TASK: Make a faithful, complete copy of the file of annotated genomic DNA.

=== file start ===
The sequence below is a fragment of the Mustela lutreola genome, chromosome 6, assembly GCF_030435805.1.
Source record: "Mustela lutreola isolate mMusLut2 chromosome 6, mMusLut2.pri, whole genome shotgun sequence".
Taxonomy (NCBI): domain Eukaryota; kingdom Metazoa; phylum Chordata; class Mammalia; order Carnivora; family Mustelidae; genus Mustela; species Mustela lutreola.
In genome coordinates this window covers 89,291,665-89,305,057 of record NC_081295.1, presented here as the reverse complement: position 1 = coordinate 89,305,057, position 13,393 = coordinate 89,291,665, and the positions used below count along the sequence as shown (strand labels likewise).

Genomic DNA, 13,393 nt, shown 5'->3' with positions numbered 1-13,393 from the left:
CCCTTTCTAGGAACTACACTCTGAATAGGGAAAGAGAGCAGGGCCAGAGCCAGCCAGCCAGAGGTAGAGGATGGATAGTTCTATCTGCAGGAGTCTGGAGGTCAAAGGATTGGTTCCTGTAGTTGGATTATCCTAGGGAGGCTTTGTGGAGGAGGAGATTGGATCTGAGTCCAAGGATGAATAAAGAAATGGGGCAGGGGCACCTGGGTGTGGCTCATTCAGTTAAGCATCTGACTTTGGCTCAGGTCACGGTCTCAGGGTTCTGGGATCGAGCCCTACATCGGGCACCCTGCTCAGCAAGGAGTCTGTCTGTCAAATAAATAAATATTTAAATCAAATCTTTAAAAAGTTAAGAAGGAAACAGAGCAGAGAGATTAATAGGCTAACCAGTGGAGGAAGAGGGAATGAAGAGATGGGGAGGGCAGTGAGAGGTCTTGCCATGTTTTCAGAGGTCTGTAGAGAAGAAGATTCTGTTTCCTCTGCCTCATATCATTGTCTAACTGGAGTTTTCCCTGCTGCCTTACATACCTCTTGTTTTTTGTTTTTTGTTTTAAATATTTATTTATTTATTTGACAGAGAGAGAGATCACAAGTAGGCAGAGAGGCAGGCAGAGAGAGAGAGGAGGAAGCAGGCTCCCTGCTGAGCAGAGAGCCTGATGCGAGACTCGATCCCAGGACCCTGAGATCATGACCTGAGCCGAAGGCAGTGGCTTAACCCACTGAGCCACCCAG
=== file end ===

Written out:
The sequence below is a fragment of the Mustela lutreola genome, chromosome 6, assembly GCF_030435805.1.
Source record: "Mustela lutreola isolate mMusLut2 chromosome 6, mMusLut2.pri, whole genome shotgun sequence".
Taxonomy (NCBI): domain Eukaryota; kingdom Metazoa; phylum Chordata; class Mammalia; order Carnivora; family Mustelidae; genus Mustela; species Mustela lutreola.
In genome coordinates this window covers 89,291,665-89,305,057 of record NC_081295.1, presented here as the reverse complement: position 1 = coordinate 89,305,057, position 13,393 = coordinate 89,291,665, and the positions used below count along the sequence as shown (strand labels likewise).

Genomic DNA, 13,393 nt, shown 5'->3' with positions numbered 1-13,393 from the left:
CCCTTTCTAGGAACTACACTCTGAATAGGGAAAGAGAGCAGGGCCAGAGCCAGCCAGCCAGAGGTAGAGGATGGATAGTTCTATCTGCAGGAGTCTGGAGGTCAAAGGATTGGTTCCTGTAGTTGGATTATCCTAGGGAGGCTTTGTGGAGGAGGAGATTGGATCTGAGTCCAAGGATGAATAAAGAAATGGGGCAGGGGCACCTGGGTGTGGCTCATTCAGTTAAGCATCTGACTTTGGCTCAGGTCACGGTCTCAGGGTTCTGGGATCGAGCCCTACATCGGGCACCCTGCTCAGCAAGGAGTCTGTCTGTCAAATAAATAAATATTTAAATCAAATCTTTAAAAAGTTAAGAAGGAAACAGAGCAGAGAGATTAATAGGCTAACCAGTGGAGGAAGAGGGAATGAAGAGATGGGGAGGGCAGTGAGAGGTCTTGCCATGTTTTCAGAGGTCTGTAGAGAAGAAGATTCTGTTTCCTCTGCCTCATATCATTGTCTAACTGGAGTTTTCCCTGCTGCCTTACATACCTCTTGTTTTTTGTTTTTTGTTTTAAATATTTATTTATTTATTTGACAGAGAGAGAGATCACAAGTAGGCAGAGAGGCAGGCAGAGAGAGAGAGGAGGAAGCAGGCTCCCTGCTGAGCAGAGAGCCTGATGCGAGACTCGATCCCAGGACCCTGAGATCATGACCTGAGCCGAAGGCAGTGGCTTAACCCACTGAGCCACCCAG